Head Over Heels for ‘Heartstopper’

On the left is the poster for the Heartstopper tv show featuring Nick and Charlie sitting at a desk together. On the right is the cover of the first Heartstopper book featuring the backs of Charlie and Nick with their bookbags.

On the left is the poster for the Heartstopper tv show featuring Nick and Charlie sitting at a desk together. On the right is the cover of the first Heartstopper book featuring the backs of Charlie and Nick with their bookbags.

By: Rory Miner


If you still haven’t seen Heartstopper quite frankly, what are you doing?


The coming-of-age Netflix show was released over a month ago now, and was an immediate hit. I binged it in a weekend, easily enough considering the episodes are each only half an hour long.


Developed from a web-comic turned graphic novel created by Alice Oseman, the eight-episode series follows Charlie Spring, a Year 10 boy who was outed as gay during the previous school year. Charlie’s adorable crush on Nick Nelson—Year 11, definite jock, presumably straight—prompts the major plot of the show, as Charlie’s friends rally around him in the hopes he can avoid being crushed by his crush.


The show is simply a delight to watch. Charlie and Nick’s romance is adorable, reminiscent of teenage crushes from stomach butterflies to sitting next to each other in class. Charlie’s friends Tao, Elle, and Isaac are the perfect supporting characters, ranging from encouraging to defensive depending on the situation. They are multidimensional characters with subplots of their own, notably Elle’s post-transition adjustment to a new school for girls.


The design of the show is my favorite part of it. Netflix maintained the comic feel in development, frequently featuring animated elements that parallel the doodled aspects seen in the story’s original form. Cartoon hearts, leaves, and stars appear at “moments of high emotion… to portray the aesthetic of Heartstopperexplained Oseman.


The show watches like a comic book reads; its delivery is lighthearted and enjoyable, even though it focuses on some serious issues ranging from school bullying to discovering your sexuality.


The LGBTQIA+ series provides a range of representation, significant for the age of the characters. Younger viewers who are also struggling with figuring themselves out will find comfort in, both, the various terms the protagonists identify with freely, and the moments where they struggle.


A big part of the show addresses how difficult the process of finding yourself can be, especially at an age where you’re also balancing school, friends, and more. This is one aspect of the show that is incredibly valuable; it’s really great to know what a comfort this show will be to people going through just what the plot tackles, and in such a positive way.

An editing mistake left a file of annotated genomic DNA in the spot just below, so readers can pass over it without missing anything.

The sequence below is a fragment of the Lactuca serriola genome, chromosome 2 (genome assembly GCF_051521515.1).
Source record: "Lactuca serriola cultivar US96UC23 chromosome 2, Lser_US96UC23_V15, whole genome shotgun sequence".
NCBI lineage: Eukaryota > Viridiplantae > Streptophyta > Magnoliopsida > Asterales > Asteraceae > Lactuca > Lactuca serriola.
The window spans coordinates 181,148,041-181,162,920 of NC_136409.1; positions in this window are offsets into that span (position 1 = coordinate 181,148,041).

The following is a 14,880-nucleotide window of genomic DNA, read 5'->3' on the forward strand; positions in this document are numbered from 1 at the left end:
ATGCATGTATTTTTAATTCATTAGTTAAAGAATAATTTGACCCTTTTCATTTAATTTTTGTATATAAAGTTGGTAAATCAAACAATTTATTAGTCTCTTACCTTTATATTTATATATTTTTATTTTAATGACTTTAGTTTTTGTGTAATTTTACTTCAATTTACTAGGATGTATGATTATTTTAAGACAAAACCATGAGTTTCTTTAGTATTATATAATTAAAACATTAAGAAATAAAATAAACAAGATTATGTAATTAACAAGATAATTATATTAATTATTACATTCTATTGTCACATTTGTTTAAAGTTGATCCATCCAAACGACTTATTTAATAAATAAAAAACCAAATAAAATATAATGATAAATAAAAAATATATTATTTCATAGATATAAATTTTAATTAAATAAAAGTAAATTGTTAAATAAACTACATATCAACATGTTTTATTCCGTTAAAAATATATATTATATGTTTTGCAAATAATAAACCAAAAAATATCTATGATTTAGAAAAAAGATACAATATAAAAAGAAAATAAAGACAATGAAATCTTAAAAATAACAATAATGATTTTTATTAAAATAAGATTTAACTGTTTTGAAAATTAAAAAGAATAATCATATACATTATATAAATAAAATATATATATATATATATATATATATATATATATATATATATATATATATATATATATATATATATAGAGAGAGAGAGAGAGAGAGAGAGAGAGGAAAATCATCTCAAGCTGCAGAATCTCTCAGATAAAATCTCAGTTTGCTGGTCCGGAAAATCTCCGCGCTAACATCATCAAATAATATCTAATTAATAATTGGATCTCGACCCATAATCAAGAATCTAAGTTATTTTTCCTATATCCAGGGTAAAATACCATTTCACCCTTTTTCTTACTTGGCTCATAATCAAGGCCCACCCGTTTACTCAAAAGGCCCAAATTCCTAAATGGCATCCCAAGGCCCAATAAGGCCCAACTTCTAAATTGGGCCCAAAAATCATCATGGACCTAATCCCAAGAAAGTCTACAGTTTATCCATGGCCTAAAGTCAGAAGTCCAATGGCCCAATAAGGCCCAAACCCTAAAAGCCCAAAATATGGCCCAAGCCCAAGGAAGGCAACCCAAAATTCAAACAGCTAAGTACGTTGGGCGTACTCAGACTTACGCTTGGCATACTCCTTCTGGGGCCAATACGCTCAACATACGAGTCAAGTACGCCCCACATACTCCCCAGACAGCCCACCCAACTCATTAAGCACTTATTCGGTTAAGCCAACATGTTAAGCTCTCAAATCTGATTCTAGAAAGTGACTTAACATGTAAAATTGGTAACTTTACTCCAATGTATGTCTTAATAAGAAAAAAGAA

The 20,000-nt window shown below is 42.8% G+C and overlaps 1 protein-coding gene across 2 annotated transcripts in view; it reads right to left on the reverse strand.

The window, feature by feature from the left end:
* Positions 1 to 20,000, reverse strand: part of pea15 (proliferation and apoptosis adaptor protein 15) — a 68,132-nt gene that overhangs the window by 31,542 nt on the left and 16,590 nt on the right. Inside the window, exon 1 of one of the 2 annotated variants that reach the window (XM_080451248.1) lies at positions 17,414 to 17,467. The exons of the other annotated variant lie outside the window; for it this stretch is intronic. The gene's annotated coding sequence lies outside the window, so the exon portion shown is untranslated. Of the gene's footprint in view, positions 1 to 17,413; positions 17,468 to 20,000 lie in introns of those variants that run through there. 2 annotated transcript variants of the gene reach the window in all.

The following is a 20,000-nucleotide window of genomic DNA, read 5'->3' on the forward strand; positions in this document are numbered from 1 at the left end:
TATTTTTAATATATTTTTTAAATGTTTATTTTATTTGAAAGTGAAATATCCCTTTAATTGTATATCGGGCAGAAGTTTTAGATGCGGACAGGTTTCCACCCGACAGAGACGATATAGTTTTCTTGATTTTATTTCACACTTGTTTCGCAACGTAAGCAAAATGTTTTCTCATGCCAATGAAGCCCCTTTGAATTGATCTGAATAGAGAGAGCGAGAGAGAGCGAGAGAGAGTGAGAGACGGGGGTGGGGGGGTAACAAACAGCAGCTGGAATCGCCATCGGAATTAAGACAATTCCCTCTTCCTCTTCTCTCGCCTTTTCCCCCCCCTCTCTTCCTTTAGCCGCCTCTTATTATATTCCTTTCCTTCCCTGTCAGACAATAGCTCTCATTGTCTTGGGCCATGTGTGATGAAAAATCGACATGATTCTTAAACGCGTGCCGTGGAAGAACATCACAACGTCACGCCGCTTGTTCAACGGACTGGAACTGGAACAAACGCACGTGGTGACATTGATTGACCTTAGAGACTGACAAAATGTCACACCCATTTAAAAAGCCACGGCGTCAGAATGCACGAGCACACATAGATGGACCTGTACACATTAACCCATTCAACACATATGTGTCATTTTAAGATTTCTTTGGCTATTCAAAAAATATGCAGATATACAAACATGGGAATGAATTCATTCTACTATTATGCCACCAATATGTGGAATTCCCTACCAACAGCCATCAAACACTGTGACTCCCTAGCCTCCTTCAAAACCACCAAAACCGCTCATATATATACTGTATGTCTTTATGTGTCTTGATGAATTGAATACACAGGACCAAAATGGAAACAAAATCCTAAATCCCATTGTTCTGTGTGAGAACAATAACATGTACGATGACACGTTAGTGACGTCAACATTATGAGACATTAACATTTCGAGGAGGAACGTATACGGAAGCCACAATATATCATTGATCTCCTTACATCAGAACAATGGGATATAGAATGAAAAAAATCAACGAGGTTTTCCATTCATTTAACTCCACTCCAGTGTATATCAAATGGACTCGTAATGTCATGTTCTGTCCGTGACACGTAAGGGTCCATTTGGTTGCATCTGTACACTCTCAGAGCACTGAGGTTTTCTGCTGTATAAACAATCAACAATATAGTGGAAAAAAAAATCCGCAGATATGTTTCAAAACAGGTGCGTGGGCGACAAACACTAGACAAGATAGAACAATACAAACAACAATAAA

It’s no doubt that Heartstopper was an immediate hit, as the list of what it has to offer is never-ending. Fans loved the music in the show, resulting in major streaming for the artists featured. Spotify even has an official Heartstopper soundtrack available for listening, due to such a positive response.


From Oseman’s cameo on a train ride to the cast’s Twitter presences, it’s clear that those involved with it had fun with this one, as they should.


Oseman wrote the script for the show and did a great job adapting the storyline. Side by side shots of comic panels and screencaps from the show illustrate how much effort was put into maintaining—not only the feel of the original storyline—but the recreation of actual scenes. Dialogue was at times verbatim, and the alternating angles even follow the comics, adding to the overall vibe. 


I was curious to learn that some aspects of the show were introduced alongside this new format, namely additional characters, missing minor characters, and fluctuating screen time dedicated to subplots distinct from the graphic novels. As this first season only captures the beginning of Charlie and Nick’s relationship, it remains to be seen what else is yet to come. 


Previously unfamiliar with Heartstopper in any form, I was interested to learn that the protagonists, Charlie and Nick, were not Oseman’s first creations. Tori, Charlie’s sister, was the star of Oseman’s first comic, Solitaire. While I’m curious to learn more of Tori’s story, I’m definitely glad that Netflix decided to share Charlie and Nick with us.


Fear not, Seasons 2 and 3 of Heartstopper were confirmed on May 20. 


In the meantime, I encourage you to check out Oseman’s graphic novels to read Charlie and Nick’s love story for yourself; I know they’re at the top of my TBR pile. 


About The Author

Jordan Varney received a masters from UC Davis in Psychology and a B.S. in Computer Science from Harvey Mudd. Varney is editor in chief of the Vanguard at UC Davis.

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